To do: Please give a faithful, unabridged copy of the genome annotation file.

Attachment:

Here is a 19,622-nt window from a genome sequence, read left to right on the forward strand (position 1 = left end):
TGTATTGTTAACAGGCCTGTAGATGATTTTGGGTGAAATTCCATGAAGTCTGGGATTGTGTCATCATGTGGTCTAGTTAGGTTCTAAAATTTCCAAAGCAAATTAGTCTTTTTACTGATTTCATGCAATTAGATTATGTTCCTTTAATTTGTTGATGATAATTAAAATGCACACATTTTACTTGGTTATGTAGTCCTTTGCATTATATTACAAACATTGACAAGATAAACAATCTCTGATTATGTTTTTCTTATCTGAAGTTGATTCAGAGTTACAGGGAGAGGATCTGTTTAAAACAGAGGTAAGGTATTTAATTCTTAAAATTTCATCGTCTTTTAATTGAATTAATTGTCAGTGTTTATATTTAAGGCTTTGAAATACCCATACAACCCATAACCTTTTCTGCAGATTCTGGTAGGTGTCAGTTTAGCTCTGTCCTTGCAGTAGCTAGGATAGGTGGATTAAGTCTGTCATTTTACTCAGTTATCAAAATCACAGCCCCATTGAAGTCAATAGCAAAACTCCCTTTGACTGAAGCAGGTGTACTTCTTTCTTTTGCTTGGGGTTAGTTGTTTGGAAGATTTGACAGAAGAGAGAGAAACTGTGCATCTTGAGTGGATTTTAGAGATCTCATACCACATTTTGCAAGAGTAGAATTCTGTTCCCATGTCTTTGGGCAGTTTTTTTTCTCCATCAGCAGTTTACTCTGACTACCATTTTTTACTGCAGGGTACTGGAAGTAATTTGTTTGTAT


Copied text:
Here is a 19,622-nt window from a genome sequence, read left to right on the forward strand (position 1 = left end):
TGTATTGTTAACAGGCCTGTAGATGATTTTGGGTGAAATTCCATGAAGTCTGGGATTGTGTCATCATGTGGTCTAGTTAGGTTCTAAAATTTCCAAAGCAAATTAGTCTTTTTACTGATTTCATGCAATTAGATTATGTTCCTTTAATTTGTTGATGATAATTAAAATGCACACATTTTACTTGGTTATGTAGTCCTTTGCATTATATTACAAACATTGACAAGATAAACAATCTCTGATTATGTTTTTCTTATCTGAAGTTGATTCAGAGTTACAGGGAGAGGATCTGTTTAAAACAGAGGTAAGGTATTTAATTCTTAAAATTTCATCGTCTTTTAATTGAATTAATTGTCAGTGTTTATATTTAAGGCTTTGAAATACCCATACAACCCATAACCTTTTCTGCAGATTCTGGTAGGTGTCAGTTTAGCTCTGTCCTTGCAGTAGCTAGGATAGGTGGATTAAGTCTGTCATTTTACTCAGTTATCAAAATCACAGCCCCATTGAAGTCAATAGCAAAACTCCCTTTGACTGAAGCAGGTGTACTTCTTTCTTTTGCTTGGGGTTAGTTGTTTGGAAGATTTGACAGAAGAGAGAGAAACTGTGCATCTTGAGTGGATTTTAGAGATCTCATACCACATTTTGCAAGAGTAGAATTCTGTTCCCATGTCTTTGGGCAGTTTTTTTTCTCCATCAGCAGTTTACTCTGACTACCATTTTTTACTGCAGGGTACTGGAAGTAATTTGTTTGTAT